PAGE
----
The Bicycle

It’s very easy to take the humble concept of a bicycle for granted; it’s so ubiquitous within our society.

Here is a breakdown of what a bike is and why they are so fabulous.

Why are bicycles so useful?


Bikes are so much faster than walking, for the same amount of physical input. This is the key to why bicycles are so amazing. Luggage can also be carried with a negligible amount of extra effort.


Cars are faster than bicycles (if there is no congestion!), BUT they burn fossil fuels. Also you need a licence, tax, MOT certificates and insurance before you can use one.

Apart from purchasing and sporadic maintenance, cycling is completely free!


Bikes are easy to use; many people learned to ride bicycles as a young child.

Repair and maintenance is easy. If you are mechanically minded and have good instruction via books or the Internet, most tasks are achievable in your own home. You can’t say the same for motorised vehicles!


The carbon footprint of a bicycle is relatively small compared to cars; they have less moving parts and are easier to make and transport.

In use, a bicycle is emission free, unlike automobiles or public transport.


Riding bicycles, whether on a road, off-road, to work or for leisure is an enjoyable experience. Bicycling for recreation has grown massively in recent years and cycling as a sport has a vast number of disciplines including track, road, downhill, cross-country and BMX racing.

Where did the bicycle come from?

The first bicycle to go on sale to the public was invented by German Baron Karl von Drais in 1817. It was wooden and was pushed along by the rider’s feet.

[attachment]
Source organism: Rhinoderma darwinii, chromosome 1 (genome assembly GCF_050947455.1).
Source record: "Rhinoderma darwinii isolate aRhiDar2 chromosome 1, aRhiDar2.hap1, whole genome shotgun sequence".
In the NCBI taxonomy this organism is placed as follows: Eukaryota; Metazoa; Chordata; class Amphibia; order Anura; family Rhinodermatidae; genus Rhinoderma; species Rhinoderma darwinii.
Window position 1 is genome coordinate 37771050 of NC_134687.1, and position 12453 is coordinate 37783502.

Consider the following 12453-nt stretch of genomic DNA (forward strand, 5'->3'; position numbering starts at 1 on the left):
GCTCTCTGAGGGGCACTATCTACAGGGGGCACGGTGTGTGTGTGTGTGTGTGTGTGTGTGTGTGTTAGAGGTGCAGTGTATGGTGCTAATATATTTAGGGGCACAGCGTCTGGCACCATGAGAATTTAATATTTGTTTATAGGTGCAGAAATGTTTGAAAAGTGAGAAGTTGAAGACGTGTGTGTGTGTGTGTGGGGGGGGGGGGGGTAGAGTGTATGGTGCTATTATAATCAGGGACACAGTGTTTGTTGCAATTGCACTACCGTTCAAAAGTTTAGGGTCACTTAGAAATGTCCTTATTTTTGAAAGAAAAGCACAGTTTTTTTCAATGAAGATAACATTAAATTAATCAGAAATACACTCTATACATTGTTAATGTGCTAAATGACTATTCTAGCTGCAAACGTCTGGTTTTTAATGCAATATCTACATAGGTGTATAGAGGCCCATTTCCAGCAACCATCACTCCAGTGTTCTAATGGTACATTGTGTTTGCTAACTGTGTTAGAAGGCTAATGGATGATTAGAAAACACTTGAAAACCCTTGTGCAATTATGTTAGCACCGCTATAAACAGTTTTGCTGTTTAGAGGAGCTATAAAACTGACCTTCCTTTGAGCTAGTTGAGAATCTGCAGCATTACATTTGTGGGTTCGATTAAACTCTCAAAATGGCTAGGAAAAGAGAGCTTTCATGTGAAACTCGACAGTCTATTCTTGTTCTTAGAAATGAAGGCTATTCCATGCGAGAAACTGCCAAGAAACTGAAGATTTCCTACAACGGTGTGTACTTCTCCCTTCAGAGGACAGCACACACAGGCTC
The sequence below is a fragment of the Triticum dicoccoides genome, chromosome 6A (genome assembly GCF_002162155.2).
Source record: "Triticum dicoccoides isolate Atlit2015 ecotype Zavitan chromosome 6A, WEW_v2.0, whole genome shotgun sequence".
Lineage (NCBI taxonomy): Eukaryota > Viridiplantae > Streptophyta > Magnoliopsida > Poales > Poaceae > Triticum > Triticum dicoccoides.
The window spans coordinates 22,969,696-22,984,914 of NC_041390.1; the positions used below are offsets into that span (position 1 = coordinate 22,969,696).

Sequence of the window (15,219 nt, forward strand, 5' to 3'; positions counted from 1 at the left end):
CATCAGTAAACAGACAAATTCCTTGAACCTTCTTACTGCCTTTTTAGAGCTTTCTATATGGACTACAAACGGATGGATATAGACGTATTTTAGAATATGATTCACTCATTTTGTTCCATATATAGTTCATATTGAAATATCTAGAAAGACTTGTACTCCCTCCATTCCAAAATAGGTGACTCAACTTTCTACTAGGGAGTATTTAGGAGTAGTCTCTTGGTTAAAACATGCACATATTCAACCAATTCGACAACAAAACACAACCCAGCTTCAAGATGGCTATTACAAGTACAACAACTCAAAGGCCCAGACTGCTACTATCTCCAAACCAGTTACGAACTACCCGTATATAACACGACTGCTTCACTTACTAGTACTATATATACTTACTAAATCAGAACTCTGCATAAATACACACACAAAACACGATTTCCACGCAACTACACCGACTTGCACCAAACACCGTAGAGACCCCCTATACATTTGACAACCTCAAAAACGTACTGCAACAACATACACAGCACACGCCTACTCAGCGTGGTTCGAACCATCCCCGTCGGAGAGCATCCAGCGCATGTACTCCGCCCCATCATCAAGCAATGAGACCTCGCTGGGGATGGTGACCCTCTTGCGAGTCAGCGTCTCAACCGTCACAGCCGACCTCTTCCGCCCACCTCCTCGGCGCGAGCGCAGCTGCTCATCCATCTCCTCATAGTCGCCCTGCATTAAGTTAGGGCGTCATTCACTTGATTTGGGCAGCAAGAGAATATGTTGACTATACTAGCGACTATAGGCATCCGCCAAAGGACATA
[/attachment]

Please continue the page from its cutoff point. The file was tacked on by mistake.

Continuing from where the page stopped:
In the 1840’s the first driven bicycles appeared in Scotland with pushrods connected to the rear wheels.

In the 1860’s came the era of the boneshakers; so-called because of their solid wooden wheels, sometimes with metal tyres. Boneshakers typically had front wheel drive with cranks connected to the front axle.

The 1870’s saw the first high-wheelers (often called penny-farthings). These were an evolution of the boneshaker design with larger front wheels and lighter frames enabling higher speeds. However, the increased speed and height of the rider meant that high-wheel bicycles were dangerous to ride!

However, the vehicle we now recognise as the bicycle was not developed until 1885 when John Kemp Starley produced the first successful "safety bicycle” called the "Rover". Starley’s design featured equally sized wheels, a steerable front wheel, and geared chain drive to the rear.


In 1888, Veterinarian John Dunlop made history with the creation of the first pneumatic tyre for his son’s bicycle. He later patented the design and formed Dunlop Tyre Company.

This was the start of the bicycle as we know it today.

Return to our commuter guides.